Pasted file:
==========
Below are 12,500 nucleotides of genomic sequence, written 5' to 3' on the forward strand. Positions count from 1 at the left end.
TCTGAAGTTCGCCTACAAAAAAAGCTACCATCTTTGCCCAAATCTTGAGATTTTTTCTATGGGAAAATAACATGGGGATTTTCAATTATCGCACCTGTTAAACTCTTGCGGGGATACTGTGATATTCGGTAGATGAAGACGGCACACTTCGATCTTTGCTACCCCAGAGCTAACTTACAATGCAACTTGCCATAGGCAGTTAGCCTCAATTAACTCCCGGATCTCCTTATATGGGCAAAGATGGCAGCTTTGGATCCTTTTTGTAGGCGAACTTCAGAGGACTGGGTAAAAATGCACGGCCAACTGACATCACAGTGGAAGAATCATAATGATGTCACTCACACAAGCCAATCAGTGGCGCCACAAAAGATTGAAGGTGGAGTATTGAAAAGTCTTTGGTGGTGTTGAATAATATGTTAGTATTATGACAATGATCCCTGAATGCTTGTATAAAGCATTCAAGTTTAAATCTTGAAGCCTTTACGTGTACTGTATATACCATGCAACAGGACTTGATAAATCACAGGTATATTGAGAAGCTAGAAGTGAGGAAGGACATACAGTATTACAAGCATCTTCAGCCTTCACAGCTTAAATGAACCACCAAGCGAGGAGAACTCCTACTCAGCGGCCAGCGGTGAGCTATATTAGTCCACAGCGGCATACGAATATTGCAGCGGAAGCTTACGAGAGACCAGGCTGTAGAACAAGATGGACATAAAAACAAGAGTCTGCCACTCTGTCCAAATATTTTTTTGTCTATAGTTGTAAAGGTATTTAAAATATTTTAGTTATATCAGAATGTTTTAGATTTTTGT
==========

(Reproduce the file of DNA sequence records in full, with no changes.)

Below are 12,500 nucleotides of genomic sequence, written 5' to 3' on the forward strand. Positions count from 1 at the left end.
TCTGAAGTTCGCCTACAAAAAAAGCTACCATCTTTGCCCAAATCTTGAGATTTTTTCTATGGGAAAATAACATGGGGATTTTCAATTATCGCACCTGTTAAACTCTTGCGGGGATACTGTGATATTCGGTAGATGAAGACGGCACACTTCGATCTTTGCTACCCCAGAGCTAACTTACAATGCAACTTGCCATAGGCAGTTAGCCTCAATTAACTCCCGGATCTCCTTATATGGGCAAAGATGGCAGCTTTGGATCCTTTTTGTAGGCGAACTTCAGAGGACTGGGTAAAAATGCACGGCCAACTGACATCACAGTGGAAGAATCATAATGATGTCACTCACACAAGCCAATCAGTGGCGCCACAAAAGATTGAAGGTGGAGTATTGAAAAGTCTTTGGTGGTGTTGAATAATATGTTAGTATTATGACAATGATCCCTGAATGCTTGTATAAAGCATTCAAGTTTAAATCTTGAAGCCTTTACGTGTACTGTATATACCATGCAACAGGACTTGATAAATCACAGGTATATTGAGAAGCTAGAAGTGAGGAAGGACATACAGTATTACAAGCATCTTCAGCCTTCACAGCTTAAATGAACCACCAAGCGAGGAGAACTCCTACTCAGCGGCCAGCGGTGAGCTATATTAGTCCACAGCGGCATACGAATATTGCAGCGGAAGCTTACGAGAGACCAGGCTGTAGAACAAGATGGACATAAAAACAAGAGTCTGCCACTCTGTCCAAATATTTTTTTGTCTATAGTTGTAAAGGTATTTAAAATATTTTAGTTATATCAGAATGTTTTAGATTTTTGT